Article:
The overall purpose of these guidelines is to help physicians manage adults with tuberculosis (TB)/human immunodeficiency virus (HIV) co-infection. Recommendations for the treatment of TB in adults living with HIV are similar to those in HIV-negative adults. Of note, the term ‘HIV’ refers to HIV-1 throughout these guidelines.
The 2021 interim update to the 2018 BHIVA guidelines for the management of tuberculosis in adults living with HIV was published to ensure that guidance reflects new research data, including data from the World Health Organization, on management of drug-resistant TB. All changes are highlighted.
The comments received during the public consultation can be found below. All comments were reviewed and discussed and the guidelines amended where appropriate.
Please note: The non-technical summary is less detailed than the full guideline and if you are reading this because it is relevant to your own healthcare, please do discuss any concerns or questions with your healthcare professionals.
Margherita Bracchi, Chelsea and Westminster Hospital, NHS Foundation Trust
Clare van Halsema, North Manchester General Hospital, Liverpool School of Tropical Medicine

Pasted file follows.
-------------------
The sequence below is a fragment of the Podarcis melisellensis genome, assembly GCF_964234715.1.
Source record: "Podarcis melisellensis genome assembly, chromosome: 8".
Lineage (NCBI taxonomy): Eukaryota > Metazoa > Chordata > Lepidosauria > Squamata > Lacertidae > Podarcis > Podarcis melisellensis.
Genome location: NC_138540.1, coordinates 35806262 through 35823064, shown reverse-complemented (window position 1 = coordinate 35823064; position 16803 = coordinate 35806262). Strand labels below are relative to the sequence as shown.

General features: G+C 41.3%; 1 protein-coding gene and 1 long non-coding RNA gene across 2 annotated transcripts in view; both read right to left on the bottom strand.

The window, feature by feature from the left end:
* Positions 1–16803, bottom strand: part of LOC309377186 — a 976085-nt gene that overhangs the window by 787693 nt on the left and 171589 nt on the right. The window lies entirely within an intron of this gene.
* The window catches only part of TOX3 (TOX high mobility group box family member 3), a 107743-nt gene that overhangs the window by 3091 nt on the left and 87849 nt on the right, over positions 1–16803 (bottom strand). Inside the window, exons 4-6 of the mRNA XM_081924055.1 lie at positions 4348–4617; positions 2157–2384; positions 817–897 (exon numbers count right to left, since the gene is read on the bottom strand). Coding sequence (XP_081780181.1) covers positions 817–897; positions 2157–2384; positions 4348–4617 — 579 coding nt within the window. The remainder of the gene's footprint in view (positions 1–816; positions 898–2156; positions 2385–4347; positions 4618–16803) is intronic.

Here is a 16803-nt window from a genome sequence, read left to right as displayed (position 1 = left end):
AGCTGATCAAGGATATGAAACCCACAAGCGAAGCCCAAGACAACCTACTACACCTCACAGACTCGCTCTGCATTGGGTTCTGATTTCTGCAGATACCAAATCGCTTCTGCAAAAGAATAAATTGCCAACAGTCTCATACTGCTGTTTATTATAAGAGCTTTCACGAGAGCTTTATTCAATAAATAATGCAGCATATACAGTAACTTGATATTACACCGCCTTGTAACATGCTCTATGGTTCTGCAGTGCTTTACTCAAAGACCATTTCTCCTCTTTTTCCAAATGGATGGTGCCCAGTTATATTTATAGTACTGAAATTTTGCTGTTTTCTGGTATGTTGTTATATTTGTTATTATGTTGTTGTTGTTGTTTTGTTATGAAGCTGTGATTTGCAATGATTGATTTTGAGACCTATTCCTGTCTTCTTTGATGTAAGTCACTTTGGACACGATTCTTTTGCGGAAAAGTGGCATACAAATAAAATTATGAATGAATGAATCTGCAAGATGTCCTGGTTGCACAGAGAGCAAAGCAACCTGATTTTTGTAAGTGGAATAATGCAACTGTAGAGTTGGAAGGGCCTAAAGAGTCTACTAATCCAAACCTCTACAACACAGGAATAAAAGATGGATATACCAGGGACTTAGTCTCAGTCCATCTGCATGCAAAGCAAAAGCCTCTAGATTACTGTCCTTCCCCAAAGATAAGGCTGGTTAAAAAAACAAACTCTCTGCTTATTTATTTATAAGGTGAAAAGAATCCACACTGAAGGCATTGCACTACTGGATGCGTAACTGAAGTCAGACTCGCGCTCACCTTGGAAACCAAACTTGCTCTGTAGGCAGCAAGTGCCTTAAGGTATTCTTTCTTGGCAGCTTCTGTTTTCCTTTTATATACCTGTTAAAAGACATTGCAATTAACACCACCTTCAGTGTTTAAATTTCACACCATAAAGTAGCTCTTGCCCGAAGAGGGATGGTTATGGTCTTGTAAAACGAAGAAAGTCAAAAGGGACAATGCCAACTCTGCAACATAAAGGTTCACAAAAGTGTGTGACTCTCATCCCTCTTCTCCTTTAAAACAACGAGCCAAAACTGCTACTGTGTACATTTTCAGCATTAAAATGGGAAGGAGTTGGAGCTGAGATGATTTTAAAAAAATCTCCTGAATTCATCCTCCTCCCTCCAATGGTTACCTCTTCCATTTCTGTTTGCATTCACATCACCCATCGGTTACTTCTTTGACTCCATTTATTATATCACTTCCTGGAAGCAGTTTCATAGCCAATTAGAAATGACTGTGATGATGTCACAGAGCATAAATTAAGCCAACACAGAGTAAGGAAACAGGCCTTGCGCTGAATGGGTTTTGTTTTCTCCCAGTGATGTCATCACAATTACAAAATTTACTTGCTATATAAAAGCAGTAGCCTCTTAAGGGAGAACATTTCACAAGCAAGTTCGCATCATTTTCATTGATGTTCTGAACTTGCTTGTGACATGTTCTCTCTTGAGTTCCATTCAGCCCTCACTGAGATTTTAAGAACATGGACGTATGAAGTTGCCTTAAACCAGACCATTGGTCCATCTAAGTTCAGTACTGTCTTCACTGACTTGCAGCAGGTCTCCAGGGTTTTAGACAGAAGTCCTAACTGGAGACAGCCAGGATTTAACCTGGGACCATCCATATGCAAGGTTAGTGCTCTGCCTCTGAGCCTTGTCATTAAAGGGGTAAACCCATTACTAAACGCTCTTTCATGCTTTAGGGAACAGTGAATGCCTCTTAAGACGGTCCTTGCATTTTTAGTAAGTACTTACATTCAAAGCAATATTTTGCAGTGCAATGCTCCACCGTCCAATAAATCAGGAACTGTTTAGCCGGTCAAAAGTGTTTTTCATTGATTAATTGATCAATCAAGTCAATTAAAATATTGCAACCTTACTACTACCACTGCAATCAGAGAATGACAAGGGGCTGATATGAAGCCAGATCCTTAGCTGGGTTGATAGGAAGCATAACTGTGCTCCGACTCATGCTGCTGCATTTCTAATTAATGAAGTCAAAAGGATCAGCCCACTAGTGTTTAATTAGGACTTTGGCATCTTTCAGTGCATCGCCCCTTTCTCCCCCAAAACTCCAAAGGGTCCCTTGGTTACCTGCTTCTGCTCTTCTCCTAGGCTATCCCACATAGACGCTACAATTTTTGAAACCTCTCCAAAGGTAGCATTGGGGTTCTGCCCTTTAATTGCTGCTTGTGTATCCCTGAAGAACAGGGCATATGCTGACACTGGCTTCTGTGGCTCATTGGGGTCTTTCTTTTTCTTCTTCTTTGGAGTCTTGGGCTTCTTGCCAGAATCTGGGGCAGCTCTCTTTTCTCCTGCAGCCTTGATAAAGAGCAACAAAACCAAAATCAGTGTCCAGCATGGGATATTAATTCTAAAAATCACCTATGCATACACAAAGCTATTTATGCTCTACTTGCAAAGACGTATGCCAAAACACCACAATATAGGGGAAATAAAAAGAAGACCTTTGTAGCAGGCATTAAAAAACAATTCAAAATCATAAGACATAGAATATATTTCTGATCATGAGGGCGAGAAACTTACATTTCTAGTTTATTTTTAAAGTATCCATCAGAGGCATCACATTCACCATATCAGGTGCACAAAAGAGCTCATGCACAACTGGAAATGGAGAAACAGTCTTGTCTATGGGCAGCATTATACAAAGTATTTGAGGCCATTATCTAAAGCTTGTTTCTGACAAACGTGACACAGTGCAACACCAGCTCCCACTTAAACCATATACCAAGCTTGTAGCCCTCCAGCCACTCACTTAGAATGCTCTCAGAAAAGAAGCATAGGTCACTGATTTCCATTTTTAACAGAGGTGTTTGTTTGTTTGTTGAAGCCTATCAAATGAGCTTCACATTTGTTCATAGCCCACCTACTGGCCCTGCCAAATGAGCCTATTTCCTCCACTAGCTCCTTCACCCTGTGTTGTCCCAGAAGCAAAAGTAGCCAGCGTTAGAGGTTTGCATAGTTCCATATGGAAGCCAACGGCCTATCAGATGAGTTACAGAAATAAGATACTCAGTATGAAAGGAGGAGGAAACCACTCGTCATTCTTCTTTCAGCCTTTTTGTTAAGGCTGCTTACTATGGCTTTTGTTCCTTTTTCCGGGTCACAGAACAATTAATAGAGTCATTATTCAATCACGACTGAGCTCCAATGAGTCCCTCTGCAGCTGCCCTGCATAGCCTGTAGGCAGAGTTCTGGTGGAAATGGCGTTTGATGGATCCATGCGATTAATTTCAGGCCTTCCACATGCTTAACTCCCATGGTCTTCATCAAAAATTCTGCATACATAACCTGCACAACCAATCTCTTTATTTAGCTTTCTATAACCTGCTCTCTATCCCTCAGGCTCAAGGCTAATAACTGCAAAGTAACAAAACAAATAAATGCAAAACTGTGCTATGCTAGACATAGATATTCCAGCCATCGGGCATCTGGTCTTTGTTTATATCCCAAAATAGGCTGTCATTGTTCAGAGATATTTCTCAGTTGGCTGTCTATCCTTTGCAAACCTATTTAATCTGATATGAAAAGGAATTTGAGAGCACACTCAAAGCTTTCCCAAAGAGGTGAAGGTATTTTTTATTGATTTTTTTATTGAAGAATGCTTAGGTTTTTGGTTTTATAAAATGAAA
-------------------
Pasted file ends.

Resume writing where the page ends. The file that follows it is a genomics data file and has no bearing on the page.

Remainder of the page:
Frank Post, King's College Hospital NHS Foundation Trust
Funmi Awosusi, Barts Health NHS Trust, HIVPA
Alison Barbour, Croydon Health Services NHS Trust
Steve Bradley, UK Community Advisory Board
Katherine Coyne, Homerton University Hospital
Esther Dixon-Williams, UK Community Advisory Board
Andrew Freedman, Cardiff University School of Medicine
Pauline Jelliman, Royal Liverpool and Broadgreen University Hospital Trust, NHIVNA
Saye Khoo, University of Liverpool
Clifford Leen, NHS Lothian
Marc Lipman, Royal Free London NHS Foundation Trust
Sebastian Lucas, Guy's and St Thomas' Hospital NHS Foundation Trust
Rob Miller, Mortimer Market Centre
Kay Seden, University of Liverpool
Anton Pozniak (Chair), Chelsea and Westminster Hospital NHS Foundation Trust
We aim to revise these guidelines in 2021. In the meantime, the writing group will confer at least annually to consider new information from high-quality studies and will issue revisions or updates should clinically important and relevant data become available.